Sir Philip Green's knighthood still under threat despite his £360m payout to ease BHS pensions black hole

Helen Cahill
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Green recently made a £360m payout to BHS pensioners (Source: Getty)

Sir Philip Green's knighthood is still under threat despite his unprecedented £363m cash contribution to the BHS pension scheme.

In a symbolic move, MPs voted to strip Green of his knighthood in October 2016. Earlier in the year one MP called him the “unacceptable face of capitalism” for his part in the collapse of BHS. However, it is the honours forfeiture committee that will make the ultimate decision on whether he keeps the knighthood.

Read more: Sir Philip Green contributes £363m to BHS pension scheme

Green has now made a substantial payout to the BHS pension scheme, which was left with a £571m deficit when he sold the high street retailer to serial bankrupt Dominic Chappell for £1. But the Cabinet Office has said it is still considering the case for the removal of Green's honour.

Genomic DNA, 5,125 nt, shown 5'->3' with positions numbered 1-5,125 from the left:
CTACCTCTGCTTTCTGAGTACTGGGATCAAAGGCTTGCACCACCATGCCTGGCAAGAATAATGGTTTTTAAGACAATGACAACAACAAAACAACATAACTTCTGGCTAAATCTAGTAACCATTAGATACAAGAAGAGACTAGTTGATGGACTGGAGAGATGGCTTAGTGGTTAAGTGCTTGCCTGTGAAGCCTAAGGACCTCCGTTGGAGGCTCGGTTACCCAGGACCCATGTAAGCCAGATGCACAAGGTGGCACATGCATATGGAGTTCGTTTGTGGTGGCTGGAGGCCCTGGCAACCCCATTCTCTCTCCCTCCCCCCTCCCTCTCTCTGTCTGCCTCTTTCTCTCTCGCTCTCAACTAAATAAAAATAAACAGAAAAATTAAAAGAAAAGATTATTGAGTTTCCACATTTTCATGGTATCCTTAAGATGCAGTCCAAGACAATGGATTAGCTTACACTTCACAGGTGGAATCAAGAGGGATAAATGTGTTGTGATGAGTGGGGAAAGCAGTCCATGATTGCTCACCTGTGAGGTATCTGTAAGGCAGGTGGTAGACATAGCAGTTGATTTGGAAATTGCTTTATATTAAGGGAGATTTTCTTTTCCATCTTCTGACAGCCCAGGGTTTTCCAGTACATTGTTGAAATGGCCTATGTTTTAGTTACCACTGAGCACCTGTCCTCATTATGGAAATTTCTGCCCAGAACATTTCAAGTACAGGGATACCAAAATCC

The government is taking the circumstances of BHS' collapse "very seriously" and the honours forfeiture committee is still waiting for the outcome of the Insolvency Service's investigation into the BHS' failure before making a decision.

Responding to a Freedom of Information request, the Cabinet Office told City A.M.: “The government is taking the circumstances surrounding the collapse of BHS very seriously, including investigations by the Insolvency Service and the Independent Pensions Regulator. It is important to ensure any consideration of Sir Philip’s case by the Forfeiture Committee should have the benefit of the findings of the independent inquiries into BHS by the relevant regulators.”

Read more: BHS pension scheme: What happens next?

The Insolvency Service's investigation into BHS, which is also investigating former directors of the company, has been fast-tracked due to the sensitive nature of the case. However, the watchdog has warned that the work may stretch into 2019; officials will be reviewing 1.4m electronic documents.

The committee is also waiting on conclusions from the Pensions Regulator. Ultimately, any decision made by the committee must also be rubber-stamped by the Queen.

A spokesperson for Green declined to comment.

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